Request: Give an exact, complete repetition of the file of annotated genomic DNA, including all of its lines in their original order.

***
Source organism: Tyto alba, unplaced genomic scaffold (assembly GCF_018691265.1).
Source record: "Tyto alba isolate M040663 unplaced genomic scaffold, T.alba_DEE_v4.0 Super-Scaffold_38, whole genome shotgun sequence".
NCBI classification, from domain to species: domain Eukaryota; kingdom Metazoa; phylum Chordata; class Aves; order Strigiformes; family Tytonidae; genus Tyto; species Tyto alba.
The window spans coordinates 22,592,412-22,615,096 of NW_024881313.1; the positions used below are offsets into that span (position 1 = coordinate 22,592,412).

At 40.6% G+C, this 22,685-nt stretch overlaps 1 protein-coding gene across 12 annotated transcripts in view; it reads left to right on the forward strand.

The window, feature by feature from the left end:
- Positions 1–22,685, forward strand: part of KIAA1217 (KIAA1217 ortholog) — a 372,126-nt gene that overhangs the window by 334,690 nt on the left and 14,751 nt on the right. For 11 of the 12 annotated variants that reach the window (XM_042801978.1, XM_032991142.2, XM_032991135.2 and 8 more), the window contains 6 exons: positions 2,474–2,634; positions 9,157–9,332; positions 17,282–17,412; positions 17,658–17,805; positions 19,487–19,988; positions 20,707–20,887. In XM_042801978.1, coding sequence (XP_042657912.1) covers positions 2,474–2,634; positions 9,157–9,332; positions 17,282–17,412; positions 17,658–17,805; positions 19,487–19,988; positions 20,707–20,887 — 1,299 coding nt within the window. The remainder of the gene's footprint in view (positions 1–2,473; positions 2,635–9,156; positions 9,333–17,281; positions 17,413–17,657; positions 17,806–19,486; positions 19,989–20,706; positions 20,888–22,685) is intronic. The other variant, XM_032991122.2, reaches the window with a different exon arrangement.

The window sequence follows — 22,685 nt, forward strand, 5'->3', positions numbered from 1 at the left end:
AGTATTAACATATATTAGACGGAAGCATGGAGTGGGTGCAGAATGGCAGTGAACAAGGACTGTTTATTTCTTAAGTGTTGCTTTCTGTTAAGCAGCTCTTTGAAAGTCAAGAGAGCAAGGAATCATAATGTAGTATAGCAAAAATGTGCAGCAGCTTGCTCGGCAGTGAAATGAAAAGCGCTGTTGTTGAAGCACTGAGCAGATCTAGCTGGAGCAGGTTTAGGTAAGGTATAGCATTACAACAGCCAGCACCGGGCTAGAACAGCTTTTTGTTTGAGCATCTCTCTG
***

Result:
Source organism: Tyto alba, unplaced genomic scaffold (assembly GCF_018691265.1).
Source record: "Tyto alba isolate M040663 unplaced genomic scaffold, T.alba_DEE_v4.0 Super-Scaffold_38, whole genome shotgun sequence".
NCBI classification, from domain to species: domain Eukaryota; kingdom Metazoa; phylum Chordata; class Aves; order Strigiformes; family Tytonidae; genus Tyto; species Tyto alba.
The window spans coordinates 22,592,412-22,615,096 of NW_024881313.1; the positions used below are offsets into that span (position 1 = coordinate 22,592,412).

At 40.6% G+C, this 22,685-nt stretch overlaps 1 protein-coding gene across 12 annotated transcripts in view; it reads left to right on the forward strand.

The window, feature by feature from the left end:
- Positions 1–22,685, forward strand: part of KIAA1217 (KIAA1217 ortholog) — a 372,126-nt gene that overhangs the window by 334,690 nt on the left and 14,751 nt on the right. For 11 of the 12 annotated variants that reach the window (XM_042801978.1, XM_032991142.2, XM_032991135.2 and 8 more), the window contains 6 exons: positions 2,474–2,634; positions 9,157–9,332; positions 17,282–17,412; positions 17,658–17,805; positions 19,487–19,988; positions 20,707–20,887. In XM_042801978.1, coding sequence (XP_042657912.1) covers positions 2,474–2,634; positions 9,157–9,332; positions 17,282–17,412; positions 17,658–17,805; positions 19,487–19,988; positions 20,707–20,887 — 1,299 coding nt within the window. The remainder of the gene's footprint in view (positions 1–2,473; positions 2,635–9,156; positions 9,333–17,281; positions 17,413–17,657; positions 17,806–19,486; positions 19,989–20,706; positions 20,888–22,685) is intronic. The other variant, XM_032991122.2, reaches the window with a different exon arrangement.

The window sequence follows — 22,685 nt, forward strand, 5'->3', positions numbered from 1 at the left end:
AGTATTAACATATATTAGACGGAAGCATGGAGTGGGTGCAGAATGGCAGTGAACAAGGACTGTTTATTTCTTAAGTGTTGCTTTCTGTTAAGCAGCTCTTTGAAAGTCAAGAGAGCAAGGAATCATAATGTAGTATAGCAAAAATGTGCAGCAGCTTGCTCGGCAGTGAAATGAAAAGCGCTGTTGTTGAAGCACTGAGCAGATCTAGCTGGAGCAGGTTTAGGTAAGGTATAGCATTACAACAGCCAGCACCGGGCTAGAACAGCTTTTTGTTTGAGCATCTCTCTG